Skip to main content

Cope Can't

Wendy Cope has been quoted by the BBC as suggesting the position of poet laureate be binned (or banned). What a pity. Cope - one of the truly beloved poets in the UK of the last 40 years (in the company of Larkin, Hegley and Hughes in terms of public esteem) - often uses her public profile in ways that endorse a conservative view of the world - witness her public opposition to copyleft poetry online.

I admire her a great deal, and consider her a friend, but often find myself disagreeing with her opinions, if rarely disagreeing with her poems. Ironically, she seems to undermine her own position - that poets should write poems, not become statement-machines - by actually being that rare thing - a poet the press and people want to hear from, on any number of topics, not all of them poetic. Anyway, her latest jibe at the poet laureate position is, I think, sad, because she would have made a great one. She's wrong, in my book, to think the "role" of the poet is merely to "write poems". In this wired age, where intertextuality, education, and the Internet, fuse ceaselessly, poets are, above all else, master communicators - and what a "poem" is is expanding.

As Broadband moves into every UK home in 2012, what new forms of hybrid poems may emerge - ever-more performative, digital, or multidimensional? A poet laureate needs to reach out, I think, to several communities - the young, who need to believe poetry can speak to them, and also, the educated and well-off, who more and more tend to prefer novels, plays, and films, to a good collection of poems. A third community is the disenfranchised - a poet laureate can speak to and from the margins, of class or wealth as well. I have tried to speak to all three of these communities as Oxfam's poet-in-residence, 2004-0ngoing, through various events, and CDs etc. Ultimately, Andrew Motion made the position viable again, and very 21st century. Cope's complaint seems very last-century, and does much to undermine what could be an increasingly innovative and wide-reaching remit.


Julia said…
Harold Rhenisch said…
Hi, Todd,

there are two issues. 1. Does a laureate have a role to play, as a poet, and as a citizen, and 2. How is a laureate chosen. They are not the same thing. An active, challenging, far-reaching laureate, representing change and inclusiveness and a certain standard of excellence, let me say a challenging and inclusive standard of excellence, could, perhaps be useful. Laureates, however, tend to be chosen by a far more conservative process. Thereafter, the laureate wears that hair-cloth shirt, which is not good for poetry and not good for the poet. What would be useful would be a wide-ranging, challenging discussion about the nature of a laureateship, coupled with an equally rigorous discussion of how a laureate gets chosen. It would be great to see you initiate such a raucous and important debate. You're probably one of the few who could pull it off.

Popular posts from this blog

Review of the new Simple Minds album - Walk Between Worlds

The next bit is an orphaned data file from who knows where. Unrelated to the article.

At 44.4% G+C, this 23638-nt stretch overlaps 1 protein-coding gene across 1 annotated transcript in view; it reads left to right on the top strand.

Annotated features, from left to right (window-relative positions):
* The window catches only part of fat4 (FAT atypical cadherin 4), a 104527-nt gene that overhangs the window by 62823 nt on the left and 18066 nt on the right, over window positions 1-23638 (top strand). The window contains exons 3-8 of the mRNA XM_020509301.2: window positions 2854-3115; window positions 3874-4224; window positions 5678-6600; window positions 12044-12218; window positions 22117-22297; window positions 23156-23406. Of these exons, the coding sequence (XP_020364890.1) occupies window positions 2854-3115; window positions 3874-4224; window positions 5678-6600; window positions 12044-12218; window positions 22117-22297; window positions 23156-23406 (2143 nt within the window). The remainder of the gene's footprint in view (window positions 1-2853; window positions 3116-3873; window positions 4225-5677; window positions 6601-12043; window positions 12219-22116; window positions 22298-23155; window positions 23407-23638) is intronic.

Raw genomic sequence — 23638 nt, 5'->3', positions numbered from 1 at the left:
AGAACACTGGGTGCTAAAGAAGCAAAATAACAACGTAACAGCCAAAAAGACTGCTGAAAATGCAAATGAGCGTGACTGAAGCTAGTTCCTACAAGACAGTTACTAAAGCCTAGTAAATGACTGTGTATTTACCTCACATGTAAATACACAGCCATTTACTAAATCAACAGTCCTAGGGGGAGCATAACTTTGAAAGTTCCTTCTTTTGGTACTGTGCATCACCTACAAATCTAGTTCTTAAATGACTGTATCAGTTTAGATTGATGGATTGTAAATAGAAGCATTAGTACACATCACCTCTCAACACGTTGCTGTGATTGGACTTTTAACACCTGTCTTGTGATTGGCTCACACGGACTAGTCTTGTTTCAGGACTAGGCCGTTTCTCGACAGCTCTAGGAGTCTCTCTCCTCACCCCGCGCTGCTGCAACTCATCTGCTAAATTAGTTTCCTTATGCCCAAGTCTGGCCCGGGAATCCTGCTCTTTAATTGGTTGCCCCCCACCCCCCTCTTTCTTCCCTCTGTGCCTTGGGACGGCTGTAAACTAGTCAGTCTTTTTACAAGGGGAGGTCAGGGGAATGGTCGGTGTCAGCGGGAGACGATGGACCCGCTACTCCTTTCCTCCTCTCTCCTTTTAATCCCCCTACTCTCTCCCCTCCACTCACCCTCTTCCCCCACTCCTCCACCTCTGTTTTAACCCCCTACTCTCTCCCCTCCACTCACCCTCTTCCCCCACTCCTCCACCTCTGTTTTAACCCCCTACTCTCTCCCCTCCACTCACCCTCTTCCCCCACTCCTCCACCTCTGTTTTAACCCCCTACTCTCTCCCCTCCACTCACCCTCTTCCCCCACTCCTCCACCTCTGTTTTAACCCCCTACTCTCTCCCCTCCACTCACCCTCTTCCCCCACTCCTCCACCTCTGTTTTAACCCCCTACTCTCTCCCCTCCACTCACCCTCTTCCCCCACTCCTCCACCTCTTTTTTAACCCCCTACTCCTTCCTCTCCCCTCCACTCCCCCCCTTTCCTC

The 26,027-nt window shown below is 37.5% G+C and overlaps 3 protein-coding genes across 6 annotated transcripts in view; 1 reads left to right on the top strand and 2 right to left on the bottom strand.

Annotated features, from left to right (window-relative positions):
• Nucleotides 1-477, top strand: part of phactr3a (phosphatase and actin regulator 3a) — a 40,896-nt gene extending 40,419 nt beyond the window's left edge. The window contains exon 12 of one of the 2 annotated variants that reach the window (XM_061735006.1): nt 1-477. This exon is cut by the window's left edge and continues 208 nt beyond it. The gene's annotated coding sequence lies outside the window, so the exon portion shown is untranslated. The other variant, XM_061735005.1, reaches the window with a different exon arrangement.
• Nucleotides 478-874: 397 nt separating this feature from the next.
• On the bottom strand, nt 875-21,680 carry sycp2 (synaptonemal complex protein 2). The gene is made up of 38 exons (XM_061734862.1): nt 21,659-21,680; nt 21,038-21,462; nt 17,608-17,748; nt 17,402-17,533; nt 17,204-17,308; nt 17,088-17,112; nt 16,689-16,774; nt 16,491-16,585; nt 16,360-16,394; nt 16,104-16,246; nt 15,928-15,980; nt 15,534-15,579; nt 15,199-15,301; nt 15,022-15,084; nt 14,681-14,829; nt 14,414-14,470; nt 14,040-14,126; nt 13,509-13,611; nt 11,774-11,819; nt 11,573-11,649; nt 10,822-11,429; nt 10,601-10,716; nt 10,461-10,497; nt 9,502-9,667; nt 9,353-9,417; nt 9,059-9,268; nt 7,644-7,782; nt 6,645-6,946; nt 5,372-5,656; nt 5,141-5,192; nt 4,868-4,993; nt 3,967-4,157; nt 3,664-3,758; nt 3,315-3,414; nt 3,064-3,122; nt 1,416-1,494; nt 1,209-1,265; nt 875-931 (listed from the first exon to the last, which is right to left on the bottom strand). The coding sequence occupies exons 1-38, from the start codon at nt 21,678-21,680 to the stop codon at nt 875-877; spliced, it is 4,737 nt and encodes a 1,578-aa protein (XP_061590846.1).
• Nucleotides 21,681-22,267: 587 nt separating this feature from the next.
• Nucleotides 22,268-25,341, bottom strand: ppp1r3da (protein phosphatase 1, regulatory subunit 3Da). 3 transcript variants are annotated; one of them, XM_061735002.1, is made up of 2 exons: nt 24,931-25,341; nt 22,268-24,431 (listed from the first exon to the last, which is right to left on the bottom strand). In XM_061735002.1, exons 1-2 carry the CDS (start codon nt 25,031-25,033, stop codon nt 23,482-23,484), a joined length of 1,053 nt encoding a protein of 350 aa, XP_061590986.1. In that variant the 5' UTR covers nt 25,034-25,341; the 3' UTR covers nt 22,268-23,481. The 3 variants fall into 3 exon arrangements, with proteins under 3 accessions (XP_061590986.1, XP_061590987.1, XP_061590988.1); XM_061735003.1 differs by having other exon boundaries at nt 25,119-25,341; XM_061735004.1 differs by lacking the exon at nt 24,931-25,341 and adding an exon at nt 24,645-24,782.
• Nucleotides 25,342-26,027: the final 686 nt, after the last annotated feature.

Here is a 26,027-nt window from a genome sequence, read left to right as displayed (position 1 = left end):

Taste is a matter of opinion - or so goes one opinion. Aesthetics, a branch of pistols at dawn, is unlikely to become unruffled and resolved any time soon, and meantime it is possible to argue, in this post-post-modern age, an age of voter rage, that political opinion trumps taste anyway. We like what we say is art. And what we say is art is what likes us.

Simple Minds - the Scottish band founded around 1977 with the pale faces and beautiful cheekbones, and perfect indie hair cuts - comes from a time before that - from a Glasgow of poverty and working-class socialism, and religiosity, in a pre-Internet time when the heights of modernity were signalled by Kraftwerk, large synthesisers, and dancing like Bowie at 3 am in a Berlin club.

To say that early Simple Minds was mannered is like accusing Joyce of being experimental. Doh. The band sought to merge the icy innovations of German music with British and American pioneers of glam and proto-punk, like Iggy Pop; their heroes were contrived,…


Wheeler Light for 'Life Jacket'.

The runner-up is: Daniel Duffy - 'President Returns To New York For Brief First Visit'

Wheeler Light currently lives in Boulder, Colorado.

Life Jacket

summer camp shirtsI couldn’t fit in then
are half my size nowI wanted to wear
smaller and smallerarticles of clothing
I shrunk to the sizethat disappeared

of an afterthoughtin a sinking ship body
too buoyant to sinktoo waterlogged for land
I becamea dot of sand


With the death of the poetic genius John Ashbery, whose poems, translations, and criticism made him, to my mind, the most influential American poet since TS Eliot, 21st century poetry is moving into less certain territory.

Over the past few years, we have lost most of the truly great of our era: Edwin Morgan, Gunn, Hill, Heaney and Walcott, to name just five.  There are many more, of course. This is news too sad and deep to fathom this week.  I will write more perhaps later. 

I had a letter from Ashbery on my wall, and it inspired me daily.  He gave me advice for my PhD. He said kind things about a poetry book of mine.

He was a force for good serious play in poetry, and his appeal great. So many people I know and admire are at a loss this week because of his death. It is no consolation at present to think of the many thousands of living poets, just right now. But impressively, and even oddly, poetry itself seems to keep flowing.